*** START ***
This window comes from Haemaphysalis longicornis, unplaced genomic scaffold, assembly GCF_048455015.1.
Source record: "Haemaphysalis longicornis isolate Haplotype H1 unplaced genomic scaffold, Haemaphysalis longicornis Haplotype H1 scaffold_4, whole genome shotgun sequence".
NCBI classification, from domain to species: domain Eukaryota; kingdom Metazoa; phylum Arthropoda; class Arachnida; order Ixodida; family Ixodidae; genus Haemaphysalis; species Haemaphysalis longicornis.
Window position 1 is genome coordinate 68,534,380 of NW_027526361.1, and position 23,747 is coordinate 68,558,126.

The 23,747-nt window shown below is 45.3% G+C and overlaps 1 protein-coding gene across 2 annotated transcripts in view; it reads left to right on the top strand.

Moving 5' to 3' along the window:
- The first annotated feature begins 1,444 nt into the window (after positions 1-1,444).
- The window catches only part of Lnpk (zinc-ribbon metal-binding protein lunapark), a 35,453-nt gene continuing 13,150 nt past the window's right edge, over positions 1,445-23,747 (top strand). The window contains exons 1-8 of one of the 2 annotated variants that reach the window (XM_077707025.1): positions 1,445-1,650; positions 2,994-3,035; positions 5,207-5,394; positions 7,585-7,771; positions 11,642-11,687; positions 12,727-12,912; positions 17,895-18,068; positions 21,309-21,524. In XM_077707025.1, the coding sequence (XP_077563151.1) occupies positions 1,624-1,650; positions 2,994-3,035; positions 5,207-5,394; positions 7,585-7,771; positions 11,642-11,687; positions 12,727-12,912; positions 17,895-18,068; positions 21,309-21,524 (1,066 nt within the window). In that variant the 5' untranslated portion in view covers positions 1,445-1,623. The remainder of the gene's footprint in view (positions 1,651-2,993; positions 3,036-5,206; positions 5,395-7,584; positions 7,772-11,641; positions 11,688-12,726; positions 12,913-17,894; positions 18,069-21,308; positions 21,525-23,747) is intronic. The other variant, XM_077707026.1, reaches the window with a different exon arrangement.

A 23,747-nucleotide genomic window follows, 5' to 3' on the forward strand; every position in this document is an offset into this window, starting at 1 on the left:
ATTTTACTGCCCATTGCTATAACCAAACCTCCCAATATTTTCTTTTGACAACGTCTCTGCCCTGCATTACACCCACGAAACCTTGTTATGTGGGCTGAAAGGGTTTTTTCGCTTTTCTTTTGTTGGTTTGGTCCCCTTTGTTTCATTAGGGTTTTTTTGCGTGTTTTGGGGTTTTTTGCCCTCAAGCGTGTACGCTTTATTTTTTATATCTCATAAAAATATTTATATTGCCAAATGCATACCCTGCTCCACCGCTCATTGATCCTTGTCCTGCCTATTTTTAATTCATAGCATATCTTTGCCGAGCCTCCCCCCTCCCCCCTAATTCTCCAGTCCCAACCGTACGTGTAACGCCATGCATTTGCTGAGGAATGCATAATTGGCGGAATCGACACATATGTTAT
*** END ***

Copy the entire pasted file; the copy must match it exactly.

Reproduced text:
This window comes from Haemaphysalis longicornis, unplaced genomic scaffold, assembly GCF_048455015.1.
Source record: "Haemaphysalis longicornis isolate Haplotype H1 unplaced genomic scaffold, Haemaphysalis longicornis Haplotype H1 scaffold_4, whole genome shotgun sequence".
NCBI classification, from domain to species: domain Eukaryota; kingdom Metazoa; phylum Arthropoda; class Arachnida; order Ixodida; family Ixodidae; genus Haemaphysalis; species Haemaphysalis longicornis.
Window position 1 is genome coordinate 68,534,380 of NW_027526361.1, and position 23,747 is coordinate 68,558,126.

The 23,747-nt window shown below is 45.3% G+C and overlaps 1 protein-coding gene across 2 annotated transcripts in view; it reads left to right on the top strand.

Moving 5' to 3' along the window:
- The first annotated feature begins 1,444 nt into the window (after positions 1-1,444).
- The window catches only part of Lnpk (zinc-ribbon metal-binding protein lunapark), a 35,453-nt gene continuing 13,150 nt past the window's right edge, over positions 1,445-23,747 (top strand). The window contains exons 1-8 of one of the 2 annotated variants that reach the window (XM_077707025.1): positions 1,445-1,650; positions 2,994-3,035; positions 5,207-5,394; positions 7,585-7,771; positions 11,642-11,687; positions 12,727-12,912; positions 17,895-18,068; positions 21,309-21,524. In XM_077707025.1, the coding sequence (XP_077563151.1) occupies positions 1,624-1,650; positions 2,994-3,035; positions 5,207-5,394; positions 7,585-7,771; positions 11,642-11,687; positions 12,727-12,912; positions 17,895-18,068; positions 21,309-21,524 (1,066 nt within the window). In that variant the 5' untranslated portion in view covers positions 1,445-1,623. The remainder of the gene's footprint in view (positions 1,651-2,993; positions 3,036-5,206; positions 5,395-7,584; positions 7,772-11,641; positions 11,688-12,726; positions 12,913-17,894; positions 18,069-21,308; positions 21,525-23,747) is intronic. The other variant, XM_077707026.1, reaches the window with a different exon arrangement.

A 23,747-nucleotide genomic window follows, 5' to 3' on the forward strand; every position in this document is an offset into this window, starting at 1 on the left:
ATTTTACTGCCCATTGCTATAACCAAACCTCCCAATATTTTCTTTTGACAACGTCTCTGCCCTGCATTACACCCACGAAACCTTGTTATGTGGGCTGAAAGGGTTTTTTCGCTTTTCTTTTGTTGGTTTGGTCCCCTTTGTTTCATTAGGGTTTTTTTGCGTGTTTTGGGGTTTTTTGCCCTCAAGCGTGTACGCTTTATTTTTTATATCTCATAAAAATATTTATATTGCCAAATGCATACCCTGCTCCACCGCTCATTGATCCTTGTCCTGCCTATTTTTAATTCATAGCATATCTTTGCCGAGCCTCCCCCCTCCCCCCTAATTCTCCAGTCCCAACCGTACGTGTAACGCCATGCATTTGCTGAGGAATGCATAATTGGCGGAATCGACACATATGTTAT